The Women's Development Foundation, an NGO, in partnership with Anowah Afrique Limited, has embarked on an ambitious task to train 3,000 under privileged women recruited from the streets of Accra over the next five years.
The plan is to train the women, aged between 18 and 25 years, regardless of tribe or language free of charge in industrial sewing, leaving them with skills, employment and a sense of purpose and subsequently, employ them.
The programme is part of a five-year strategic plan designed to alleviate poverty and empower the women to be in the position to support others later.
So far, 150 people have been trained and 60 have graduated.
In an interview, Ms. Catherine Noble Anowah Coffie, the CEO of Anowah Afrique, said the move was to give the vulnerable women hope and to help reduce the rural-urban migration while creating employment.
"The Women's Development Foundation, in collaboration with Anowah Afrique Limited is training 300 women with skills to take them off the street and employ them after. This is to give vulnerable women hope, reduce North and South migration while creating employment," she said.
The actual training process, after the women are recruited, would have them undergo series of basic pre-tests for their efficiency levels to be more easily gauged.
These tests include a hand stability test, finger movement, mind observation test and visual accuracy test. From the results of these tests, they are then classed into various efficiency levels with trainers allocated to them.
Ms. Coffie, who is also the founder of WDF said, "The Women's Development Foundation has been in existence for the past 10-years and undertakes projects to empower women and alleviate poverty".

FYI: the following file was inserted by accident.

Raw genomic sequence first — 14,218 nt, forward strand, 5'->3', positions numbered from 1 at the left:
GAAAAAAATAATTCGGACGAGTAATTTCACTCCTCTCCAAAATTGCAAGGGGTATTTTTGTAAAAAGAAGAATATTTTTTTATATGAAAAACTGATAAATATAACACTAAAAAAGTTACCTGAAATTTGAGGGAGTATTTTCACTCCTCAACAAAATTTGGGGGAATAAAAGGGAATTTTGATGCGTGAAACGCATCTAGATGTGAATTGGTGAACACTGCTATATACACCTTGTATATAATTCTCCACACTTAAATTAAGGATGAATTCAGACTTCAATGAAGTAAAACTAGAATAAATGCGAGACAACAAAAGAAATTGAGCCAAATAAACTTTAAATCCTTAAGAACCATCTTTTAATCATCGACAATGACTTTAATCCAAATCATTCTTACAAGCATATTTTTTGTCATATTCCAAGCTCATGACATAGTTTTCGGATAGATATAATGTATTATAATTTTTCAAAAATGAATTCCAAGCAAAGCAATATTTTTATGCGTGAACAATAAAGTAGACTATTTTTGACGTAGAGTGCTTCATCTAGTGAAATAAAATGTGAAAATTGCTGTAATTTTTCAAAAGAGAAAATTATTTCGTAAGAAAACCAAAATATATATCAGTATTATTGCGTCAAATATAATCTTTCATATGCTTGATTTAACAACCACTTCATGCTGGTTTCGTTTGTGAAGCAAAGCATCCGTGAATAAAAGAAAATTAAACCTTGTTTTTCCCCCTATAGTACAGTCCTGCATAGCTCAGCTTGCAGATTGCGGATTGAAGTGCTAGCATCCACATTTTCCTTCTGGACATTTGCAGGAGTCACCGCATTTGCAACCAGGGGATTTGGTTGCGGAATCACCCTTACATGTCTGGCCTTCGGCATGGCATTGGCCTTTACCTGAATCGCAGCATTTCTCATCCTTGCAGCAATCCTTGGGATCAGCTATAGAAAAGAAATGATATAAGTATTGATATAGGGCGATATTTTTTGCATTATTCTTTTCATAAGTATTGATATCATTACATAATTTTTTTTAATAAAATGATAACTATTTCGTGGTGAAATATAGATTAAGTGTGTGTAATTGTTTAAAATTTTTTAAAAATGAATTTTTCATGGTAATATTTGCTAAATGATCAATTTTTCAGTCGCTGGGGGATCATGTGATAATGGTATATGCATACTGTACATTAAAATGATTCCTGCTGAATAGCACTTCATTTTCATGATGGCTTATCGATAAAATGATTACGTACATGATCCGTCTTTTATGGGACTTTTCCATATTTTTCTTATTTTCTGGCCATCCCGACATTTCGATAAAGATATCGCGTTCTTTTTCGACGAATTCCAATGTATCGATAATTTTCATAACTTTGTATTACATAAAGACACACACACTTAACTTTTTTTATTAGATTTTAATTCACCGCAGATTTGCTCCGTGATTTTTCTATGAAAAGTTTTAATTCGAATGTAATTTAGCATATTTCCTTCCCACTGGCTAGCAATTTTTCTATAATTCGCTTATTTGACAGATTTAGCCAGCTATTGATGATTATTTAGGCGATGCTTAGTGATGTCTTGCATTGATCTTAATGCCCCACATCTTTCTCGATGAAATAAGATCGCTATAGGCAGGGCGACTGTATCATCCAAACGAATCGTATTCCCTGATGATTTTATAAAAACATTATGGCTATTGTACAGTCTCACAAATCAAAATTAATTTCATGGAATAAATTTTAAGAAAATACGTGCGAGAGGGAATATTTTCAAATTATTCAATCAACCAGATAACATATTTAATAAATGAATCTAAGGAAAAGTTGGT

"We understand that some of these women cannot even get money to come to the company, hence, we provide buses to ferry them to the premises, on this last project we picked people from Amasaman and beyond, Madina, Tema New Town and Ashaiman."
On the matter of funding, she added "We need support, up until now, we've been funding the programme ourselves and it hasn't been easy. It costs GH¢3,000 to train one person, and at the moment, WDF plans to train and employ over 300 vulnerable women."
She said the biggest challenge of the WDF programme was finding funding and partnership that would help ensure the sustainability of the project.
Ms Coffie said the organisation was seeking collaborations with the YEA and like-minded NGO's whose projects and mandates are in line with WDF's to come on board.
Anowah Afrique Ltd. is a garment manufacturing company located in Tema Free Zones enclave with the capacity of over 2,500. In full swing, the company employs over 3,000 people.
It has a 30-day training programme, which goes from morning until evening, designed to equip economically disadvantaged women with requisite skills and to make them sustainable.
"When they first walked in, they didn't even know how to operate the machine, but by the time they leave, they're fully efficient in sewing all manners of things. But beyond the skillset they pick up, another impact of the programme is the work ethic and camaraderie they develop among themselves. That's the real impact of the programme," she added.
Currently, WDF is preparing for its follow up training programmes while looking for other organisations with which it can partner for its empowerment causes.
"To continue to do more for these women, we need support from the government and partnerships from other organisations. We are also calling on MPS, Assemblymen and women who want to help the vulnerable women in their communities to partner with us so they can be trained," she said.
"These women come from all parts of Ghana and we place no restrictions to language. We bring in multilingual Ghanaian experts, translators and expats from India and Bangladesh to train them in each session because we want to equip them with skills that meet the local and international standards," she added.